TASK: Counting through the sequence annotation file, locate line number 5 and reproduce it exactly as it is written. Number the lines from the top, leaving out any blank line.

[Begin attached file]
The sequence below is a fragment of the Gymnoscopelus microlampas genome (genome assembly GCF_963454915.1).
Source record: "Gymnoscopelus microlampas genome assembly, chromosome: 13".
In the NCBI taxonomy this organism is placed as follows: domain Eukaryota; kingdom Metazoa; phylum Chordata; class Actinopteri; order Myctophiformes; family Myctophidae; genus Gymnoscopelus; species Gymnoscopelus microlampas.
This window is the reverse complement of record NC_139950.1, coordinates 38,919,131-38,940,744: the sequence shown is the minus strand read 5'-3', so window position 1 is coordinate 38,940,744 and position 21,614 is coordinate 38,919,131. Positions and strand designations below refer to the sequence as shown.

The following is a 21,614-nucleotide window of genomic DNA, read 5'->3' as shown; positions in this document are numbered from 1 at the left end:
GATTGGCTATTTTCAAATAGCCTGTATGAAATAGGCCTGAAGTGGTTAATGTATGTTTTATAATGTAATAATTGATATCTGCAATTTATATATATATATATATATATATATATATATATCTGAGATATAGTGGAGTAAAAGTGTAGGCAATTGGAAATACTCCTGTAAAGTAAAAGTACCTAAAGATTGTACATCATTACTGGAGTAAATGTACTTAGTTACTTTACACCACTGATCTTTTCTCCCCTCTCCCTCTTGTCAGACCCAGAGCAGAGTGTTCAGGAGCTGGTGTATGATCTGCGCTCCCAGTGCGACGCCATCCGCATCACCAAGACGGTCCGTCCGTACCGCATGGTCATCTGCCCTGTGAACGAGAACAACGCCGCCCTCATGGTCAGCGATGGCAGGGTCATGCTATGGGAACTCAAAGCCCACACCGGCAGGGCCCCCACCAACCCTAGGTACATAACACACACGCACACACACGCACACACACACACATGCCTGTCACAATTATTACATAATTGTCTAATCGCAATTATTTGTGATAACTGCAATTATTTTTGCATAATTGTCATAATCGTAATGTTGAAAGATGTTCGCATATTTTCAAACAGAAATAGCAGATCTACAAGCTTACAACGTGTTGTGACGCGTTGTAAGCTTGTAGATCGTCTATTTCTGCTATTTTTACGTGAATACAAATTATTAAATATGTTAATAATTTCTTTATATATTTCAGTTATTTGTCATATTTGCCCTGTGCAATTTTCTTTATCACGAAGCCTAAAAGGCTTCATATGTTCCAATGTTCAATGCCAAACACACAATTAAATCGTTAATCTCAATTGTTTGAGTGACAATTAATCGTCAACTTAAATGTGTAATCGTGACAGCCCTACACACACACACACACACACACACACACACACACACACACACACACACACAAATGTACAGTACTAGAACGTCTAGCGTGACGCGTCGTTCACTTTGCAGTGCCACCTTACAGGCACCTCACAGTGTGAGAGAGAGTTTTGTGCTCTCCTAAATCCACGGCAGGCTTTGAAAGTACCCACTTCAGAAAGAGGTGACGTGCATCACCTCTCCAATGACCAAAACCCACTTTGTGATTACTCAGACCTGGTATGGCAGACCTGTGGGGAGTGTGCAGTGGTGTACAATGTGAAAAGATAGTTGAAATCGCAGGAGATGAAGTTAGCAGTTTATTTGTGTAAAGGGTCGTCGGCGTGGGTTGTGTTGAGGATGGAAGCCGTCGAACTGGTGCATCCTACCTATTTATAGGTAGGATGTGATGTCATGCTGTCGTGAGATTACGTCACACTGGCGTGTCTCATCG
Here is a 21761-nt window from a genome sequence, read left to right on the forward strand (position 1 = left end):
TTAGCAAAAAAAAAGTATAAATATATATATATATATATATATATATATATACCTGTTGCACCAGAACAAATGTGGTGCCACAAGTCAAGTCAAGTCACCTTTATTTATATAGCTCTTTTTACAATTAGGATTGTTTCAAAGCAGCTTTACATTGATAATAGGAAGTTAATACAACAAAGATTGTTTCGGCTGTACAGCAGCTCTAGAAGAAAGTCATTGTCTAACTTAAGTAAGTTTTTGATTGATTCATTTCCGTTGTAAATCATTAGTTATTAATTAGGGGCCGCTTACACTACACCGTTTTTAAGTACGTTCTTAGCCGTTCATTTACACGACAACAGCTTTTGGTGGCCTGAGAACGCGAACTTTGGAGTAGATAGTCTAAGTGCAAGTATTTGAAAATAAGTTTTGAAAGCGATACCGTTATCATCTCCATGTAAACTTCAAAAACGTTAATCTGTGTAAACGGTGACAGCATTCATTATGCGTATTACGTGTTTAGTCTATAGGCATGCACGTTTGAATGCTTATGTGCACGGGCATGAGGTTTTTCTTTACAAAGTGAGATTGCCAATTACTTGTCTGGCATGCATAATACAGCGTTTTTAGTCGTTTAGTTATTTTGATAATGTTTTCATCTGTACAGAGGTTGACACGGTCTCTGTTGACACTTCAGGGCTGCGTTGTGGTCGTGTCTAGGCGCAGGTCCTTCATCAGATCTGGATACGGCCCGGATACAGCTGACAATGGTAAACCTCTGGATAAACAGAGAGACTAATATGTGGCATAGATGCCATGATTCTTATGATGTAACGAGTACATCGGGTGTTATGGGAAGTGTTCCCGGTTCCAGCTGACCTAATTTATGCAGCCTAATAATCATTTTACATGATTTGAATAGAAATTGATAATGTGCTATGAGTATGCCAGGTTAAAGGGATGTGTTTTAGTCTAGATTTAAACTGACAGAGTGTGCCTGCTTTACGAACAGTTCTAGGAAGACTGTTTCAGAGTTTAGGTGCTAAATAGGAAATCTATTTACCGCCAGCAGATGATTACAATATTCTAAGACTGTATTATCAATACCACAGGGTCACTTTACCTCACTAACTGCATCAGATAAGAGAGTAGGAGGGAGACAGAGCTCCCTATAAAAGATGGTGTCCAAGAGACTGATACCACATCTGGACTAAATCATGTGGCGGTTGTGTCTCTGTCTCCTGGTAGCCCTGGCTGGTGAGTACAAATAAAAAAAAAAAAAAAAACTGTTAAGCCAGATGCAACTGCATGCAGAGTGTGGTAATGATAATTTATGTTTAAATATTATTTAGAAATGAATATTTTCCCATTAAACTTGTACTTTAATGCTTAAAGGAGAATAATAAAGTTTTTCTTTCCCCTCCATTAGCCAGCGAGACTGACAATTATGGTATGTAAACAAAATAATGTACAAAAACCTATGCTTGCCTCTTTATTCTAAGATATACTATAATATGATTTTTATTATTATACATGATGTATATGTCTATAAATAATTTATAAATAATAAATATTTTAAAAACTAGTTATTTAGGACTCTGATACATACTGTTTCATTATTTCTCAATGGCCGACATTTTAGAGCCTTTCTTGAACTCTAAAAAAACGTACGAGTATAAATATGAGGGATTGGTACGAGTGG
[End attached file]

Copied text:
The following is a 21,614-nucleotide window of genomic DNA, read 5'->3' as shown; positions in this document are numbered from 1 at the left end: